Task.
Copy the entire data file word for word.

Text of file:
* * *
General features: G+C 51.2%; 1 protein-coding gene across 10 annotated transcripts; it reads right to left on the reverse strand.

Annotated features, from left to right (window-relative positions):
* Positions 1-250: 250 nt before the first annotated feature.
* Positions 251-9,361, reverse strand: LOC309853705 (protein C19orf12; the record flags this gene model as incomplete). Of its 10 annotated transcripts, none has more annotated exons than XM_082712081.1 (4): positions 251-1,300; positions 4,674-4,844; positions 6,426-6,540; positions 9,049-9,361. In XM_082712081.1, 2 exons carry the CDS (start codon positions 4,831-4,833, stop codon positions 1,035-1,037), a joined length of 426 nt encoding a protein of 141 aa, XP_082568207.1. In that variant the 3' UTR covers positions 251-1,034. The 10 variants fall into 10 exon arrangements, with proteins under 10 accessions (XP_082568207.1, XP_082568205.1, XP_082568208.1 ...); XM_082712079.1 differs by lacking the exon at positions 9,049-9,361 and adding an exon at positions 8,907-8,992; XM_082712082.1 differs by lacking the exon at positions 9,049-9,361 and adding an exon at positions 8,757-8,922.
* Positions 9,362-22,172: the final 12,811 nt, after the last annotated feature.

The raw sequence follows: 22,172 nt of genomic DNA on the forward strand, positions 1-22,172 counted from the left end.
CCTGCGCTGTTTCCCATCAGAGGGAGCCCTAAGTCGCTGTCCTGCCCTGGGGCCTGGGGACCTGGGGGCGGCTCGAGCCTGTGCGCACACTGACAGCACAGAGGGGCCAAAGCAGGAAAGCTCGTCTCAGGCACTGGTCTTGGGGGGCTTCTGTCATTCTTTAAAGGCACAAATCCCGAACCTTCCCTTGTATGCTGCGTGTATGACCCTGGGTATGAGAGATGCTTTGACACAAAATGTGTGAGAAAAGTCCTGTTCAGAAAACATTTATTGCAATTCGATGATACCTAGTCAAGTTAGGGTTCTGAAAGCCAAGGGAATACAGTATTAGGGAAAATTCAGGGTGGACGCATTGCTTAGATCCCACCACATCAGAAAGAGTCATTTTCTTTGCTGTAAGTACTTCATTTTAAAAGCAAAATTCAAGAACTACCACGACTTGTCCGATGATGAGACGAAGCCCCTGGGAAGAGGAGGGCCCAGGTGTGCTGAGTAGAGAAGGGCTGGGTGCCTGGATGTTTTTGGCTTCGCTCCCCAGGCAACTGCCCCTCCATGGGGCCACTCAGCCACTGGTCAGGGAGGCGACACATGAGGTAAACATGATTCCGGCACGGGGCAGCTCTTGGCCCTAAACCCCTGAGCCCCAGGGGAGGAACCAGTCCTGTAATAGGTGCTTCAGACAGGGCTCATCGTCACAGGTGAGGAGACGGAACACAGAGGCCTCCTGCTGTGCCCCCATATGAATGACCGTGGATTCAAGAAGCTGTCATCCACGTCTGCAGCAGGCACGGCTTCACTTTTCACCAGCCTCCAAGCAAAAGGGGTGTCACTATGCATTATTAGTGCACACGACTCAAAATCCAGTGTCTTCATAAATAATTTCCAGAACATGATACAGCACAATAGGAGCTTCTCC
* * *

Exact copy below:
General features: G+C 51.2%; 1 protein-coding gene across 10 annotated transcripts; it reads right to left on the reverse strand.

Annotated features, from left to right (window-relative positions):
* Positions 1-250: 250 nt before the first annotated feature.
* Positions 251-9,361, reverse strand: LOC309853705 (protein C19orf12; the record flags this gene model as incomplete). Of its 10 annotated transcripts, none has more annotated exons than XM_082712081.1 (4): positions 251-1,300; positions 4,674-4,844; positions 6,426-6,540; positions 9,049-9,361. In XM_082712081.1, 2 exons carry the CDS (start codon positions 4,831-4,833, stop codon positions 1,035-1,037), a joined length of 426 nt encoding a protein of 141 aa, XP_082568207.1. In that variant the 3' UTR covers positions 251-1,034. The 10 variants fall into 10 exon arrangements, with proteins under 10 accessions (XP_082568207.1, XP_082568205.1, XP_082568208.1 ...); XM_082712079.1 differs by lacking the exon at positions 9,049-9,361 and adding an exon at positions 8,907-8,992; XM_082712082.1 differs by lacking the exon at positions 9,049-9,361 and adding an exon at positions 8,757-8,922.
* Positions 9,362-22,172: the final 12,811 nt, after the last annotated feature.

The raw sequence follows: 22,172 nt of genomic DNA on the forward strand, positions 1-22,172 counted from the left end.
CCTGCGCTGTTTCCCATCAGAGGGAGCCCTAAGTCGCTGTCCTGCCCTGGGGCCTGGGGACCTGGGGGCGGCTCGAGCCTGTGCGCACACTGACAGCACAGAGGGGCCAAAGCAGGAAAGCTCGTCTCAGGCACTGGTCTTGGGGGGCTTCTGTCATTCTTTAAAGGCACAAATCCCGAACCTTCCCTTGTATGCTGCGTGTATGACCCTGGGTATGAGAGATGCTTTGACACAAAATGTGTGAGAAAAGTCCTGTTCAGAAAACATTTATTGCAATTCGATGATACCTAGTCAAGTTAGGGTTCTGAAAGCCAAGGGAATACAGTATTAGGGAAAATTCAGGGTGGACGCATTGCTTAGATCCCACCACATCAGAAAGAGTCATTTTCTTTGCTGTAAGTACTTCATTTTAAAAGCAAAATTCAAGAACTACCACGACTTGTCCGATGATGAGACGAAGCCCCTGGGAAGAGGAGGGCCCAGGTGTGCTGAGTAGAGAAGGGCTGGGTGCCTGGATGTTTTTGGCTTCGCTCCCCAGGCAACTGCCCCTCCATGGGGCCACTCAGCCACTGGTCAGGGAGGCGACACATGAGGTAAACATGATTCCGGCACGGGGCAGCTCTTGGCCCTAAACCCCTGAGCCCCAGGGGAGGAACCAGTCCTGTAATAGGTGCTTCAGACAGGGCTCATCGTCACAGGTGAGGAGACGGAACACAGAGGCCTCCTGCTGTGCCCCCATATGAATGACCGTGGATTCAAGAAGCTGTCATCCACGTCTGCAGCAGGCACGGCTTCACTTTTCACCAGCCTCCAAGCAAAAGGGGTGTCACTATGCATTATTAGTGCACACGACTCAAAATCCAGTGTCTTCATAAATAATTTCCAGAACATGATACAGCACAATAGGAGCTTCTCC